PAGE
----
Walmart officials told the Justice Department that the company had begun an internal investigation of possible violations of the act, according to the New York Times report.
Despite Cummings and Waxman’s interest in an investigation, House Republicans have signaled that they have no interest in probing the matter.
“We will be working very closely with Justice so that we don’t interfere with what they’re doing,” Cummings told MSNBC today.
Cummings and Waxman have requested a face-to-face meeting with company officials and asked former company executives quoted in the Times story to come forward with information.
“The allegations that Walmart officials in Mexico may have broken U.S. laws by bribing officials to get their stores built faster raise serious concerns,” Cummings said in a statement. “But I am even more alarmed by reports that top company executives in the U.S. tried to cover up these abuses.”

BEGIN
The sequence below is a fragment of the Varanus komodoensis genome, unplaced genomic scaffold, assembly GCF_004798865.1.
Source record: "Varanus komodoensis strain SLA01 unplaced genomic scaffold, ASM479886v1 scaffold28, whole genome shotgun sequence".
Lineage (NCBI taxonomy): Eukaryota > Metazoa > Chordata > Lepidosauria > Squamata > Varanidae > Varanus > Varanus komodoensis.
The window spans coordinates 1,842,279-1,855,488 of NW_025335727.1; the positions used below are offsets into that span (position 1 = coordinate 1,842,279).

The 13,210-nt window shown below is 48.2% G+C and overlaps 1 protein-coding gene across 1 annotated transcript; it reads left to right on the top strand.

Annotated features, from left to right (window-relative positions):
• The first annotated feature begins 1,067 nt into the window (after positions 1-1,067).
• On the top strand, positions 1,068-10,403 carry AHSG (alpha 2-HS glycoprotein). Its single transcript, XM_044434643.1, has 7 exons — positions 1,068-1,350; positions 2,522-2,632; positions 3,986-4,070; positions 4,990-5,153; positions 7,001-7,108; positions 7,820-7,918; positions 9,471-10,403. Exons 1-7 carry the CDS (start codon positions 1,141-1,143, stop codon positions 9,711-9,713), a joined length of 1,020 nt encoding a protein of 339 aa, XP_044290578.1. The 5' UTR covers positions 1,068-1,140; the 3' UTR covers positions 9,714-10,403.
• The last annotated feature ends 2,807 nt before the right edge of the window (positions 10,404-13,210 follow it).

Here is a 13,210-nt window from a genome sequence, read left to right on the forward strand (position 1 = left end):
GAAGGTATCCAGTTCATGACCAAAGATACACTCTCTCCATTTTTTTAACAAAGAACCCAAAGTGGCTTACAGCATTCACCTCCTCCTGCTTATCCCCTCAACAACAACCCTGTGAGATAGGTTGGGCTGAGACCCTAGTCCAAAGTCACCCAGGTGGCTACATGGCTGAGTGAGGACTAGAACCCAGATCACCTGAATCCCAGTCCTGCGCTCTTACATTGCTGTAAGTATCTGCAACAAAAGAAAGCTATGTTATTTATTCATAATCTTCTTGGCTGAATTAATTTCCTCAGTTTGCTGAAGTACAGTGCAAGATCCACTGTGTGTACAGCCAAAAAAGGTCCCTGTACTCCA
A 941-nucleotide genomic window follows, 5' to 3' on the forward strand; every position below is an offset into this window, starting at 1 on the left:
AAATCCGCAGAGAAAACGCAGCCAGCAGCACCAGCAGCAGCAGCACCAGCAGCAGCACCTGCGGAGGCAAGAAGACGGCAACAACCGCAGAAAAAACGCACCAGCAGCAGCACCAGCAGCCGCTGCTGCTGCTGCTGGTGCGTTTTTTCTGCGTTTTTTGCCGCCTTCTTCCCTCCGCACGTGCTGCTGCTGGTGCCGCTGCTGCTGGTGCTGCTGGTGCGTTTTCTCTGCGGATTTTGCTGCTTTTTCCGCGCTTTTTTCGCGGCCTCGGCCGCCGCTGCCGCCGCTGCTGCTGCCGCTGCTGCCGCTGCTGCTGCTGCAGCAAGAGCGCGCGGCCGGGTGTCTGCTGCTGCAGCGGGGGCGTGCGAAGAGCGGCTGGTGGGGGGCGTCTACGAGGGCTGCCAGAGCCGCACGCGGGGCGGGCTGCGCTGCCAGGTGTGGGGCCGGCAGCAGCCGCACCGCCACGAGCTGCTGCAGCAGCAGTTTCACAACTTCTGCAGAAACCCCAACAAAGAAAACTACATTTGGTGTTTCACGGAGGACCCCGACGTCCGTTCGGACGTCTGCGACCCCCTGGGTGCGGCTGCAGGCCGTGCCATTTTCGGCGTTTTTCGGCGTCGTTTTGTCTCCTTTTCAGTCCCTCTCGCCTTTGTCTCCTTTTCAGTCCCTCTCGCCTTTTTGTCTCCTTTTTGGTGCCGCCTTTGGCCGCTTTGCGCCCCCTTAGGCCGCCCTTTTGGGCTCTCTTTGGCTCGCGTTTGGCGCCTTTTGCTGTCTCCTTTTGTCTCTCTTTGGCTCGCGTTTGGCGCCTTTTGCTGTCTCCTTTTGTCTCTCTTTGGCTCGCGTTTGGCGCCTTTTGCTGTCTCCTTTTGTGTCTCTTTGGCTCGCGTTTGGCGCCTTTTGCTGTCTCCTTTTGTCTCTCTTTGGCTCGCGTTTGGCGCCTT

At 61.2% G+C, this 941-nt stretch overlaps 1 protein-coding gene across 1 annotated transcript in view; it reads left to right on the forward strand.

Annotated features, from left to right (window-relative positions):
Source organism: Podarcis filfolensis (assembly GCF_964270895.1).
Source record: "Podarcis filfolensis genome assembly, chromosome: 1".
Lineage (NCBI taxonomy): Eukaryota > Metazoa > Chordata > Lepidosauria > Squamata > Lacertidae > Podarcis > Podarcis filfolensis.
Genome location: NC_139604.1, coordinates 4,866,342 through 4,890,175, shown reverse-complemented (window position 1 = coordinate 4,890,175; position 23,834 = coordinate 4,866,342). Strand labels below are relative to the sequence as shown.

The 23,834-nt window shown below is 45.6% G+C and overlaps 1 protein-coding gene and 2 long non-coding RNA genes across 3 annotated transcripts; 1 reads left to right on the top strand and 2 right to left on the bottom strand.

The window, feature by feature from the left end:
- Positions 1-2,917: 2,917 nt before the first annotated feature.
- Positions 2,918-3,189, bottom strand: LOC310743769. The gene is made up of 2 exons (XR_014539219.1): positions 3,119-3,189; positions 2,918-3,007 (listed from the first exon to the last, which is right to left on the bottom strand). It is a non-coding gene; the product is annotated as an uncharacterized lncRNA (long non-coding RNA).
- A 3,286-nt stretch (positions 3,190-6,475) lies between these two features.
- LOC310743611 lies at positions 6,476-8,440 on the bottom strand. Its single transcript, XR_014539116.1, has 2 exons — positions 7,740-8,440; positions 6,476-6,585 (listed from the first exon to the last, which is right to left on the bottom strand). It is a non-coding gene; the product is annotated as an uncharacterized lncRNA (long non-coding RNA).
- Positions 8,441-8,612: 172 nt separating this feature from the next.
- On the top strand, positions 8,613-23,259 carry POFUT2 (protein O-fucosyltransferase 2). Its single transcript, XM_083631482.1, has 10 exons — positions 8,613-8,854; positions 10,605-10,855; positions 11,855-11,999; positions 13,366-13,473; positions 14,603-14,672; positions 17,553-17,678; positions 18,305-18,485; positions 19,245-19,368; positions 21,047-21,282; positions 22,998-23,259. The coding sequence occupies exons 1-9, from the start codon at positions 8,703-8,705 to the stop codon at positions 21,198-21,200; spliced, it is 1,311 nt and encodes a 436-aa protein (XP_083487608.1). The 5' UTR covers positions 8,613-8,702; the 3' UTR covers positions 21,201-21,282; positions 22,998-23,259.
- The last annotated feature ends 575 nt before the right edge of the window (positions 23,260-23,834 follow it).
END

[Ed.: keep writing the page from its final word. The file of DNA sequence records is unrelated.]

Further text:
Walmart released a statement today defending its internal response and overall compliance with the Foreign Corrupt Practices Act, a 1977 law that addresses bribery of foreign officials.
“In the last year, we have taken a number of specific, concrete actions to investigate this matter and strengthen our global FCPA compliance processes and procedures around the world and in Bentonville and Mexico,” the statement said. It added that the company has created a new position for a global FCPA compliance officer and has taken further action in Mexico.
Walmart is dealing with the departure of several top Washington officials. In addition to Woodard, Stephen Replogle recently said he was leaving for Cove Strategies. And just today, Bill Thorne announced that he was leaving for a top communications job at the National Retail Federation.
Following the speeches from elected officials, the crowd stands at long tables as they dig into BBQ, brunswick stew, cadillac rice at the Law Enforcement Cookout at Wayne Dasher's pond house in Glennville, Ga., on Thursday, April 17, 2014.